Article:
In September we’ll start work on a £9 million flood defence scheme on our Wessex route to better protect the railway line.
We’ll reduce the likelihood of local flooding from a one in five-year risk, to a one in 20-year risk by installing two 550-tonne underground culverts - tunnels carrying drains - at Axe Valley in Devon.
In July, we completed culvert installation work near Exeter as part of £26.5m flood alleviation scheme for the south west.
Flooding in the Cowley area had been a longstanding problem that had had a devastating impact on this part of the Great Western Mainline, resulting in numerous delays and closures.
The Cowley culverts project was one of the schemes under the Department for Transport’s £26.5m Flood Resilience Programme. It was established after extreme weather in 2012 and 2014 caused extensive disruption to the rail network. Its aim is to reduce the risk of flooding at key locations in the Thames Valley and south west and ensure that when flooding does occur, train services can be resumed at a quicker rate, reducing disruption for passengers.
A culvert (pictured above) is just one example of how we deal with flooding on the railway...
There are lots of reasons why the railway is prone to flooding
Many sections of the railway were built in cuttings and tunnels that are lower than the surrounding area. Other lines sit on flat, low-lying land with limited drainage that can be overwhelmed by heavy rain. For these reasons, many of our lines can flood, and this can cause serious problems for the railway.
That’s why we’re always looking for ways to prevent floods happening in future.
Building on land near the railway can also increase flooding because rain that previously would have soaked into the ground can run off the new hard ground and onto the tracks. To help prevent this, we review planning applications for developments near railway lines to make sure the drainage systems proposed are adequate.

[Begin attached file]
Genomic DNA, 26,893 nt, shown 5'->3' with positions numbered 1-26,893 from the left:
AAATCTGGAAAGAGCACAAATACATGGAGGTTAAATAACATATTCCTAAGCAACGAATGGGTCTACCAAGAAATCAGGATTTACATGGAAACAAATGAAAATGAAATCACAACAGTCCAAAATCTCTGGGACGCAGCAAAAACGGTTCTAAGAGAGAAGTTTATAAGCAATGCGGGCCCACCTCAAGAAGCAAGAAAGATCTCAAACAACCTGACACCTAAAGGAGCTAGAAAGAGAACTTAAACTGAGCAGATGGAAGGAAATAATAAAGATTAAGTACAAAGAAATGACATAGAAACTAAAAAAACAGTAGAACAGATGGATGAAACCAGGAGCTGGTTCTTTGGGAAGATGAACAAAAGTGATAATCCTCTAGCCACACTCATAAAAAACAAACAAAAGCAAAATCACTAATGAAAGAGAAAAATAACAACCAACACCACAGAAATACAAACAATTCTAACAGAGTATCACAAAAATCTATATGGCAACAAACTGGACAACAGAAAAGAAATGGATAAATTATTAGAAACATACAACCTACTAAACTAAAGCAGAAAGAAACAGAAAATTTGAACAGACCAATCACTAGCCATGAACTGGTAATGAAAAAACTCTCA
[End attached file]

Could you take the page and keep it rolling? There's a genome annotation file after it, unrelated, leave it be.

How flooding affects the railway
When the railway does flood, our engineers and contractors who work on the railway carry out repairs so trains can safely run again as soon as possible. There are lots of different things they have to check and repair.
When flood water rises above the rails, trains must slow down to prevent damage to the train. Flooding can cause a short circuit and cut the power if the track has a live conductor rail.
It’s not just during a flood that journeys can be disrupted but afterwards as well.
Trackside points and signalling equipment that rely on intricate wiring and power supplies can easily fail during flooding and need to be replaced before trains can run on the track again.
When flood water drains away, it can wash away the ‘ballast’ - the bed of stones that supports the sleepers - and this destabilises the track. To make the line safe again, this ballast must be relaid.
How we reduce the effects of flooding and prevent delays
• We continually monitor the weather - as soon as we receive a flood warning from the Environment Agency and Flood Forecasting Centre, we send people and equipment to at-risk areas so we’re in position to act quickly.
• We deploy flood defence systems, including barriers with a membrane that seals to prevent water getting through, and inflatable barriers filled with water.
• Branches, leaves and debris in ditches and drainage systems prevent water runoff – so we clear these out both on and near the track
• Thanks to our ongoing project to build pumping stations in flood-prone locations, we have the resources in place to enable us to quickly pump flood water away when needed.
• As lines are renewed in flood prone areas, we install the tracks and signalling equipment at a higher level so it’s less likely they’ll be flooded.